DAYTON — Attorney Ben Swift billed area courts for indigent defense work an average of nine hours a day, seven days a week for 365 days straight.
Raking in $142,945 in appointed counsel fees between March 2008 and February 2009, Swift ranks No. 1 in the state for representing people who cannot afford to hire a lawyer on their own, according to billing records kept by the Ohio Public Defender’s office.
“He’s probably billing more than humanly possible. That’s what it sounds like,” said Montgomery County Juvenile Court Judge Nick Kuntz, whose court was responsible for 60 percent of Swift’s indigent case load.
Swift, who hires contract paralegals to assist him, said he zealously represents his clients.
“We routinely put in 10-, 11-hour (work) days,” he said.
Courts hire private attorneys to handle indigent cases when a public defender isn’t available. But of the 170 attorneys on the juvenile court appointment list, just five lawyers since 2007 received 20.7 percent of the cases not handled by the public defender’s office. Swift topped the list with 848 cases.
Ohio Public Defender Tim Young said kicking cases to a select group of attorneys is troublesome, particularly when an attorney receives a bulk of his income from a single court.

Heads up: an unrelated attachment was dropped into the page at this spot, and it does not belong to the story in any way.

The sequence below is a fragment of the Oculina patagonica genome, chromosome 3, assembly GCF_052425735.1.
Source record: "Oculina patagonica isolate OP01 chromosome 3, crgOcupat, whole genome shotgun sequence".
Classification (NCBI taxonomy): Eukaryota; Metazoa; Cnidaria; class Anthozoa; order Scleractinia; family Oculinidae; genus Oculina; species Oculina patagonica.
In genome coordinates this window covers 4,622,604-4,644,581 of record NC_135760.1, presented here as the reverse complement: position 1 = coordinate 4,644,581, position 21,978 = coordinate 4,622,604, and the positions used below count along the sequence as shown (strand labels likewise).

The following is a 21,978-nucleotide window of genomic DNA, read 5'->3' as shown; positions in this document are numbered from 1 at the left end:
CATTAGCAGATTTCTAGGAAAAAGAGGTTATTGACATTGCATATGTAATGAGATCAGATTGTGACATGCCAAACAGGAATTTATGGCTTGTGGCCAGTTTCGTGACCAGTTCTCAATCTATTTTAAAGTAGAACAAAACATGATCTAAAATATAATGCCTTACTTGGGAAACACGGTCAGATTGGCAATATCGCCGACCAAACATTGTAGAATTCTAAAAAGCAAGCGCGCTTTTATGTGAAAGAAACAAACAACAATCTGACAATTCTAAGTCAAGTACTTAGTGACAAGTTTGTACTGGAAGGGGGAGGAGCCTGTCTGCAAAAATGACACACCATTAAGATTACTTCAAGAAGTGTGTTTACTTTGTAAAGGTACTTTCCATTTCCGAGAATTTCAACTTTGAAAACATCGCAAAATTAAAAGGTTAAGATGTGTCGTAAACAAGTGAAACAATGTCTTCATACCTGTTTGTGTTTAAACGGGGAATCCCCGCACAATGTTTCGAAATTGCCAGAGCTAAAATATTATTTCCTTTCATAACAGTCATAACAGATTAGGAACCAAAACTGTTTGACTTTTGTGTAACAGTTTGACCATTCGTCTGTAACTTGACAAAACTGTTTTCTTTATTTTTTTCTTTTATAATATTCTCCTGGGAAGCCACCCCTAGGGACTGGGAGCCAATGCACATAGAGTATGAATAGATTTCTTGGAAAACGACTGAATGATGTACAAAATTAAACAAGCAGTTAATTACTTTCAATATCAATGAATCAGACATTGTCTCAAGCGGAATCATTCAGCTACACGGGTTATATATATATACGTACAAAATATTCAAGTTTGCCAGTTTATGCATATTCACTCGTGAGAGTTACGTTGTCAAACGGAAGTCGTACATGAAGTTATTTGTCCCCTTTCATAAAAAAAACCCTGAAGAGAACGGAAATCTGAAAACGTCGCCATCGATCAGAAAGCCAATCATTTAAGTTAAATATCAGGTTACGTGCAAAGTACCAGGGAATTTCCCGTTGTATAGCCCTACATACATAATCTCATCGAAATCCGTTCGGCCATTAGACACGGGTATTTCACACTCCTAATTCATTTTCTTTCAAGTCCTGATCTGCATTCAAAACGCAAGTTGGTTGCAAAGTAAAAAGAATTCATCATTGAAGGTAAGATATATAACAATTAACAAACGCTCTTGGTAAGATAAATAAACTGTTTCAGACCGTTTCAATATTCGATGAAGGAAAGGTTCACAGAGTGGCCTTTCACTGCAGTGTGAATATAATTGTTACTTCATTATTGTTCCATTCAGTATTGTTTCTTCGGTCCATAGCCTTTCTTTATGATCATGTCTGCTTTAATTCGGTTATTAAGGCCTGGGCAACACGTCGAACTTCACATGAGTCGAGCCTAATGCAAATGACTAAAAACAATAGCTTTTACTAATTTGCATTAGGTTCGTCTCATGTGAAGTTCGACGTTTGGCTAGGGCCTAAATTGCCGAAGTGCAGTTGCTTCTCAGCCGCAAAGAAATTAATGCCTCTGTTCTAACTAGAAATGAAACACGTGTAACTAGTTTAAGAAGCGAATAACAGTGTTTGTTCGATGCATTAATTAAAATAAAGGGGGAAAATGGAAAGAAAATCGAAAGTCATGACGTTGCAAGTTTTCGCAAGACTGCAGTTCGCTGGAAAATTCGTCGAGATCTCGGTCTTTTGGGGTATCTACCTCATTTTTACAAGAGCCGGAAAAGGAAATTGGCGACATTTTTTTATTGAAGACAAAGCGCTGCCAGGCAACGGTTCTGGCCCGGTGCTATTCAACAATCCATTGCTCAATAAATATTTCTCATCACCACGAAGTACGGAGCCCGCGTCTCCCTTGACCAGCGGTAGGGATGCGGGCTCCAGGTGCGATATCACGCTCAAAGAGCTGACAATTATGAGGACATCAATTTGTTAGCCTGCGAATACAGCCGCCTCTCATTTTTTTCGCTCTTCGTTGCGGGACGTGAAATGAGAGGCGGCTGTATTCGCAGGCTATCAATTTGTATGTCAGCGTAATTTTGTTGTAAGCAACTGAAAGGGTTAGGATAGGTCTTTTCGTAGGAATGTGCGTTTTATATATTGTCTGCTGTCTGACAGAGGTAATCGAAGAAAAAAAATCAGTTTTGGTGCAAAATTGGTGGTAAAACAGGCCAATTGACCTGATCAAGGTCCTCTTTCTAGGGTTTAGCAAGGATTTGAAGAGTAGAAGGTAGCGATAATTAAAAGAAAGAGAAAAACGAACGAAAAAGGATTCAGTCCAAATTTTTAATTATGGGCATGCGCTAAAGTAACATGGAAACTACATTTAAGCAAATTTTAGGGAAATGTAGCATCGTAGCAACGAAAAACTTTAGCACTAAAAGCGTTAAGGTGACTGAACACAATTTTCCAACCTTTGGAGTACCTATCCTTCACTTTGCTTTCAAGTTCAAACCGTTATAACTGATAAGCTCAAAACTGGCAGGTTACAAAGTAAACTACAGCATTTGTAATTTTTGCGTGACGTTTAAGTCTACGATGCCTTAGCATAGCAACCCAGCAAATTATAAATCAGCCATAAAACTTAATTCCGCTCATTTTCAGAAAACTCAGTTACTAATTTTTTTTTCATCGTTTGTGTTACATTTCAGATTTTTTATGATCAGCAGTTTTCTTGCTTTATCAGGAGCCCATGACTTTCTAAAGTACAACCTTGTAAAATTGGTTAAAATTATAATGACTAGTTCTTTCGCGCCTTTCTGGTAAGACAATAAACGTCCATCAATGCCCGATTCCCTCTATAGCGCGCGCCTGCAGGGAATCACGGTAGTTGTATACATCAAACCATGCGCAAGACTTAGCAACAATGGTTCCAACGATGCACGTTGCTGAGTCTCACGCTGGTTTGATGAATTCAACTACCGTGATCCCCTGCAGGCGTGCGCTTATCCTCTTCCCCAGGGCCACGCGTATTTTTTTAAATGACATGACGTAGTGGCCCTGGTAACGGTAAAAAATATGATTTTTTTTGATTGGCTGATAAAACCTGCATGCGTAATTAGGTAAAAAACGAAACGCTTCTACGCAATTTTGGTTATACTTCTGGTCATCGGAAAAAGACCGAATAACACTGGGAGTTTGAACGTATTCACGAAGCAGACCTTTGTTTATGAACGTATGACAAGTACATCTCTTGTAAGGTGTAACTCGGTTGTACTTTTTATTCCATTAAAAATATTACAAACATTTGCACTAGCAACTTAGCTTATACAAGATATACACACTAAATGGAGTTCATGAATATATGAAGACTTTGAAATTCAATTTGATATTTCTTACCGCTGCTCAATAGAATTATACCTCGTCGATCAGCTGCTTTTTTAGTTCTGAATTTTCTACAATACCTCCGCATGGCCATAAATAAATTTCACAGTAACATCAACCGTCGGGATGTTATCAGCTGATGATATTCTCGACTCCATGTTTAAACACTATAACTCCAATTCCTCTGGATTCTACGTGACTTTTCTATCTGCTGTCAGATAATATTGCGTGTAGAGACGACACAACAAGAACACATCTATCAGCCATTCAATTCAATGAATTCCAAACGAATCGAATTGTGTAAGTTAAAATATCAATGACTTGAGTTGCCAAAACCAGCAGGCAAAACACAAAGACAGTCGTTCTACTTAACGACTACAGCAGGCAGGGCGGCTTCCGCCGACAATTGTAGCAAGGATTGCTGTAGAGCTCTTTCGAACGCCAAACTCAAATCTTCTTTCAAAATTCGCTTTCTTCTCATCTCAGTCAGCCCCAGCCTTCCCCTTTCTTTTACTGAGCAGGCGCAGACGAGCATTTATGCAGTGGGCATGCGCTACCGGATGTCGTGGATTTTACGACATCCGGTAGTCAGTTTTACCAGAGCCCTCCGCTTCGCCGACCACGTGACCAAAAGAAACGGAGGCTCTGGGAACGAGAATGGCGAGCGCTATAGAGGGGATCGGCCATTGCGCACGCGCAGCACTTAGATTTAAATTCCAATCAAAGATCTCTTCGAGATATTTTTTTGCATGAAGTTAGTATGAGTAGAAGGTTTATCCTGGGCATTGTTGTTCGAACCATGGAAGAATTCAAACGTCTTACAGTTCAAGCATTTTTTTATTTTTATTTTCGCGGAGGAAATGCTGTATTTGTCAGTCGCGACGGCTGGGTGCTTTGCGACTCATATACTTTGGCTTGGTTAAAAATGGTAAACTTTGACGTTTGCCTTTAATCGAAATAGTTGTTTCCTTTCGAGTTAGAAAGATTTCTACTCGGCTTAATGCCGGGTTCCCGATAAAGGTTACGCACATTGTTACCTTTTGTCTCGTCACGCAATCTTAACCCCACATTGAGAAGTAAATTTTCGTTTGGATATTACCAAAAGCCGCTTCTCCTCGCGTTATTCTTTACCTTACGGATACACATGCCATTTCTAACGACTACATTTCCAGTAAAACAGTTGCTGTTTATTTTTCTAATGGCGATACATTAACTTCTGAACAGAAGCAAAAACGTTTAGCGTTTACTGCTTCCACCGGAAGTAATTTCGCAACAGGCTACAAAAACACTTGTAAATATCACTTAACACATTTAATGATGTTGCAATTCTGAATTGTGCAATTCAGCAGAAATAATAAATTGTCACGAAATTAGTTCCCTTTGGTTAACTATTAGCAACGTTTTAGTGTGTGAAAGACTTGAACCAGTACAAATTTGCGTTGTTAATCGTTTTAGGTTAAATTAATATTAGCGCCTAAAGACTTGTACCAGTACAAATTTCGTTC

Kettering attorney William T. Daly has been writing letters to Young, Kuntz and others, railing against what he sees as an appointment system riddled with cronyism that risks short-changing people too poor to hire their own attorney.
“Those attorneys that are more zealous, or perceived to be tenacious, are avoided because appointment of those attorneys creates more work for the magistrates, case coordinators and staff,” said Daly, who no longer takes appointment work in juvenile court.
The public has a strong financial stake in the system. Between March 2008 and February 2009 — the latest data available — the state and counties paid out $1.8 million to appointed counsel across Ohio for 43,495 hours of time.
Swift said over the years he has built a reputation as the go-to guy in juvenile court.
“Like any other thing in life, if somebody is doing a good job, you’re liable to go back to them,” he said.
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